With only the plan of moving in together after high school, two unusually devious friends seek direction in life. As a mere gag, they respond to a man's newspaper ad for a date, only to find it will greatly complicate their lives.
Steven Lidz, unhappy with his home life since his mother got sick, goes and lives with his two crazy Uncles. There he changes and gets closer to his Uncles, but his parents want him home ... See full summary »
Few knew that Stalin spent his last night in the arms of a young Australian woman. Few still knew that their "love-child" brought Australia to the brink of civil war. Until now ... Written by
As many of the other reviews suggest, if you have ever been a lefty or if your parents were lefties you will enjoy this film. You really do need to have some familiarity with the vocabulary of socialism in the 1930s and 40s to fully appreciate how good this film is. The German film "Goodbye Lenin!" (2003) touches the same sort of themes.
So, anyway, the script well written, literate and just a bit edgy, the way Australian films often are. The back story is wonderful and is ably developed by Sam Neil, Judy Davis and F. Murray Abraham. To my eye the cast has given a back story a wonderful 1940s or 50s feel. Sam Neil is good, as always, and remind me of James Mason. Judy Davis is good the way she is always good and reminded me of Betty Davis. F. Murray Abraham's performance actually reminded me of Claude Raines.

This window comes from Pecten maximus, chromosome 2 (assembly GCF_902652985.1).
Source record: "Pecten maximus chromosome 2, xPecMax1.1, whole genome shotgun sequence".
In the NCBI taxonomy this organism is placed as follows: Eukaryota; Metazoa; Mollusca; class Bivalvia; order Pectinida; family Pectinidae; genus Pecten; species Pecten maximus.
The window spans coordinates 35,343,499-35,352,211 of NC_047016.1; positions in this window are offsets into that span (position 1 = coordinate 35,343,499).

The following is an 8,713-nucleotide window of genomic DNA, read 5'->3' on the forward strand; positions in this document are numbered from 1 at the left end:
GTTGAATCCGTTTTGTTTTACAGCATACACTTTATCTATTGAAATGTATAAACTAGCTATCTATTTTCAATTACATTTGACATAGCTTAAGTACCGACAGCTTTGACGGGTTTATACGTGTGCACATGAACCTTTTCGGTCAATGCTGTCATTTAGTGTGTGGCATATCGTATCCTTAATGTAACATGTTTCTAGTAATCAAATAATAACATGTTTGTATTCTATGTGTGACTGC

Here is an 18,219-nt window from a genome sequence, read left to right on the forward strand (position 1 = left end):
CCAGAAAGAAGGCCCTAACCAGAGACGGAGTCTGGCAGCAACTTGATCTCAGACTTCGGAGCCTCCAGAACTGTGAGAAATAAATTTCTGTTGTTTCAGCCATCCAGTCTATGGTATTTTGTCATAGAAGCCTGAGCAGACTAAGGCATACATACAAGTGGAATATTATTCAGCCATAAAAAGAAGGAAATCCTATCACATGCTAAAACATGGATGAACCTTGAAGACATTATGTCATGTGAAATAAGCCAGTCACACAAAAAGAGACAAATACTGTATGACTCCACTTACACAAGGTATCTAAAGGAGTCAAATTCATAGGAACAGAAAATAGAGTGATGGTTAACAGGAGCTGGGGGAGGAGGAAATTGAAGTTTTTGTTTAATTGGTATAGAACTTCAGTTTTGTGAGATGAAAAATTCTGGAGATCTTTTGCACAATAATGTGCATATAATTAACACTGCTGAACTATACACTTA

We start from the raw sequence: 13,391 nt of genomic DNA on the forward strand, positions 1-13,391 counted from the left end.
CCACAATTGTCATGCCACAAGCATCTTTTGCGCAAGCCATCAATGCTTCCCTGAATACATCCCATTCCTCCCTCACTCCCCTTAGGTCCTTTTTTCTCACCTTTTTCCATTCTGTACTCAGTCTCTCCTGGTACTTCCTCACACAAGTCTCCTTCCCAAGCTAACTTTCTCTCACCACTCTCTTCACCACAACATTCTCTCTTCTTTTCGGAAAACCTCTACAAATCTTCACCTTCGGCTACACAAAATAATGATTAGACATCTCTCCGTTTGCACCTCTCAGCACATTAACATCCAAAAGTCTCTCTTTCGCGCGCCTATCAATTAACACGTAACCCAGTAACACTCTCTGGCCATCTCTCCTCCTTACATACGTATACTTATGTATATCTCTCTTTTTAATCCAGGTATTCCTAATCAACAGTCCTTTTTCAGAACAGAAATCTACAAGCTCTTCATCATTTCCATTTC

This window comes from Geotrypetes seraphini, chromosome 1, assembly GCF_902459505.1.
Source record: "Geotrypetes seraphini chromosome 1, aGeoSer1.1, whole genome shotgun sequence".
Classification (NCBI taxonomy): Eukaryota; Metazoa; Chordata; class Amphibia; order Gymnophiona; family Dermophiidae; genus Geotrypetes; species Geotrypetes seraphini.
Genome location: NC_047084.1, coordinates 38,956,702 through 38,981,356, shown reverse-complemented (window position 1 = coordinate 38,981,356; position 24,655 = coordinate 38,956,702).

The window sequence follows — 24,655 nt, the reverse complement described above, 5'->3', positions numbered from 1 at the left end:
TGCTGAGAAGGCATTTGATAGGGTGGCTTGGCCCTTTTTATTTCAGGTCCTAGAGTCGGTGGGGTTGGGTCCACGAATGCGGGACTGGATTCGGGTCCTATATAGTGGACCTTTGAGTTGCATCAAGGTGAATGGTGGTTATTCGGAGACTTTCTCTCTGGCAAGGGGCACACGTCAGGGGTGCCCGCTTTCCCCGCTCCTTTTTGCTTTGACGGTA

This film works on many levels and Richard Roxborough and Rachel Griffiths are very good but I as am more familiar with Russian communist dogma and American films from the 40s and 50s, I am sure I missed a lot when the film turned its attention to contemporary Australian politics and the civil service.
I loved the way the "International" was used in the sound tack. Of course it had to be there but I really liked the way it was used here.
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